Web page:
The morning-after face of Tom Brady was all smiles and exhaustion, reflecting that unique state of mind with which he is intimately familiar. Seven times now Brady has found himself swirling amid a heady, Super Bowl-winning mixture, more times — by himself — than any NFL franchise has enjoyed in its history.
The NFL is once again Brady’s world, a reality that is overwhelmingly familiar and utterly shocking all at the same time. Familiar for the six times he did it in New England, shocking for the way he did it in his first year in Tampa Bay.
It was never supposed to be this easy. This was an NFL season unlike any the league has experienced, begun in the shadow of the COVID-19 pandemic, conducted amid social unrest roiling the nation, and concluded with a scaled-down Super Bowl inside a half-empty stadium. There were no regular offseason workouts, no deep-dive meetings in training camp, barely any preseason practice, and limited in-season interaction.
Everything was different, yet somehow this much stayed the same: Brady was crowned the champion.
There he was, on the field in Tampa, thrusting the Lombardi Trophy skyward, his full-throated voice hollering, “How ‘bout that!” It was as if he recognized immediately how exceptional the moment was, absorbing just how extraordinary an effort it took to lift this once joke of a franchise to the highest height, reveling in the execution of a plan that perhaps only he and coach Bruce Arians could see was possible and one that only he could actually effect.
That’s how Arians saw it, anyway, joining Brady for one final Zoom call Monday morning and crediting the 43-year-old quarterback not simply for the MVP game he had just turned in but the MVP performance he delivered for teammates all season.
“This was a very, very talented football team but we really didn’t know how to win,” Arians said, “and when you bring a winner in and he’s running the ship, it makes a total difference in your locker room.
“We came from behind two times by 17 points down, the leadership Tom brings and his attitude of ‘let’s go play, it’s never over till it’s over, and we’re going to win this thing some way,’ it permeated through our locker room.
“Knowing he’d been there and done it, our guys believed it. It changed our entire football team.”
And that is what sets this apart. Brady himself deflected every opportunity to rank or compare his many Super Bowl wins, and we get it. No one can choose their favorite child. But what he did Sunday cements his legacy in a way that surpasses even what he accomplished across 20 years in New England, which once seemed unthinkable.
When history writes the full Brady story, this 2020 season will be Example No. 1 of the power of his greatness, illustrating how he was able to transfer all he learned across that dynastic partnership with Bill Belichick and immediately make it work somewhere else. Both men may have many more years in the NFL to write more chapters, but there will never be a way to change the verdict this year delivered.
Brady by a mile.
Why else would Leonard Fournette have shared the stories he did late Sunday night, details of Brady’s influence that spoke to everything Arians described, actions that let someone like Fournette, a former first-round draft pick gone bust and cut loose by Jacksonville, reclaim his reputation and his greatness on this ride?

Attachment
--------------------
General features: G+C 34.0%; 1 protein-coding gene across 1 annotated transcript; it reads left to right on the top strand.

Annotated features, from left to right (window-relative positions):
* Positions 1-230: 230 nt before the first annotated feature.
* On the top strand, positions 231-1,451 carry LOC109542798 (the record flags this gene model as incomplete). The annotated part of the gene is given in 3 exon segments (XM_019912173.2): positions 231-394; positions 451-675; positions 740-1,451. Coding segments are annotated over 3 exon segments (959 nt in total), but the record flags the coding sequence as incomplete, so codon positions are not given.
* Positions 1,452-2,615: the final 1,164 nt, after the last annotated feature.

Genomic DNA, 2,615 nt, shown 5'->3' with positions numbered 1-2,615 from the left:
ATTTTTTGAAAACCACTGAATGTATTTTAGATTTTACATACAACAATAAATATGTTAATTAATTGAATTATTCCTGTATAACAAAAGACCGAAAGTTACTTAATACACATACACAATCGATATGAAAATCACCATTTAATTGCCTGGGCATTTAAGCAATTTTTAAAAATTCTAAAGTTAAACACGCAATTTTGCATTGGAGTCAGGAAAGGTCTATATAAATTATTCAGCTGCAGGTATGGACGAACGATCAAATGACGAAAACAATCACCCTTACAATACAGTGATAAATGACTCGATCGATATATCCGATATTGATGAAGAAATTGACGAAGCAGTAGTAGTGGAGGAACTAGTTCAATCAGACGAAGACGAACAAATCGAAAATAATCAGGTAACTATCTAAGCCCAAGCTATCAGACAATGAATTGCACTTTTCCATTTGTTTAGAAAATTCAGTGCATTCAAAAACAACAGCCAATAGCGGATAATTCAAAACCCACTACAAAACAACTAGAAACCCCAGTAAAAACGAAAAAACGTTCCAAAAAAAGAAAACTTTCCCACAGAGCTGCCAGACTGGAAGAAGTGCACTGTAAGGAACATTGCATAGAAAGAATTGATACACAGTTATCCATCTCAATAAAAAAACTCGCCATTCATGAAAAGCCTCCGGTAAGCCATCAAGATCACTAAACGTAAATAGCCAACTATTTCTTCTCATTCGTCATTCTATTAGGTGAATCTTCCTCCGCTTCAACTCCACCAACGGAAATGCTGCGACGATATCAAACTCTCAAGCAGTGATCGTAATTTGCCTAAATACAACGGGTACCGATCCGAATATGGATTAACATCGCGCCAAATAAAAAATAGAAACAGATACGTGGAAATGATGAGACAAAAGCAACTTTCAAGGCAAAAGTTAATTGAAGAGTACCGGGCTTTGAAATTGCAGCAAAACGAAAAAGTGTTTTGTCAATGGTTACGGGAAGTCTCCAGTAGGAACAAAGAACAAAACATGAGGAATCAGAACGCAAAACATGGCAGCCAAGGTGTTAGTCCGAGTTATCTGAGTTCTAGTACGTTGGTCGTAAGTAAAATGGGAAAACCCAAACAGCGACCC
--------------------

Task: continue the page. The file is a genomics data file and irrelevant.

“All week he made us believe we were going to win this game,” Fournette said. “All week he was texting us at 11 o’clock at night saying, ‘We will win this game.’ We believed in him.”
Imagine getting that nightly text: “We WILL win.”
No wonder the Bucs looked dominant from the kickoff, swarming poor Patrick Mahomes into oblivion, sending him on the run in ways he had never before experienced on an NFL field. No wonder Brady was gleefully targeting Tyrann Mathieu, taking whatever verbal slings and arrows the overmatched Chiefs defensive back had for him and returning them with surgical football precision.
No wonder the QB used every ounce of muscle memory he had, hitting old Patriots friend Rob Gronkowski twice for touchdowns and unexplainable Patriot friend Antonio Brown for another, and every ounce of mental memory too, all but diagramming the Chiefs defensive formations for the guys in his huddle.
“To have a guy like that next to me in the backfield, he has the résumé, understands the game, he’s practically played against every defense you could throw at him, he was on point,” Fournette said. “He was telling us what to expect, he was telling us they weren’t that good at tackling, 31st in the league. ‘You guys can get yards after catches.’ We believed in his game plan and ran with it.”
By Monday morning, Brady was done running, spent from a night celebrating with his family at his Tampa home, lamenting the mere two hours of sleep he got because a gaggle of his nieces and nephews had commandeered his bed, leaving him to crash on his daughter’s.
The year had been so long, his parents Tom Sr. and Galynn battling COVID, his family spread out from coast to coast, his surroundings so new and different. Yet somehow he managed to finish it the same old way, dissolving on the postgame field into a hug with his family, first with his oldest son, then his youngest daughter, then their brother in between, and then with his wife Gisele Bundchen.
He’d beaten back the doubters, beaten back the former Super Bowl MVP QBs in his way — Drew Brees first, Aaron Rodgers second, and Mahomes Sunday — beaten back the Patriot memories that once would have told his entire story but now move behind this Tampa headline.
“Hands down, one of the greatest accomplishments in sports history,” Gronkowski said.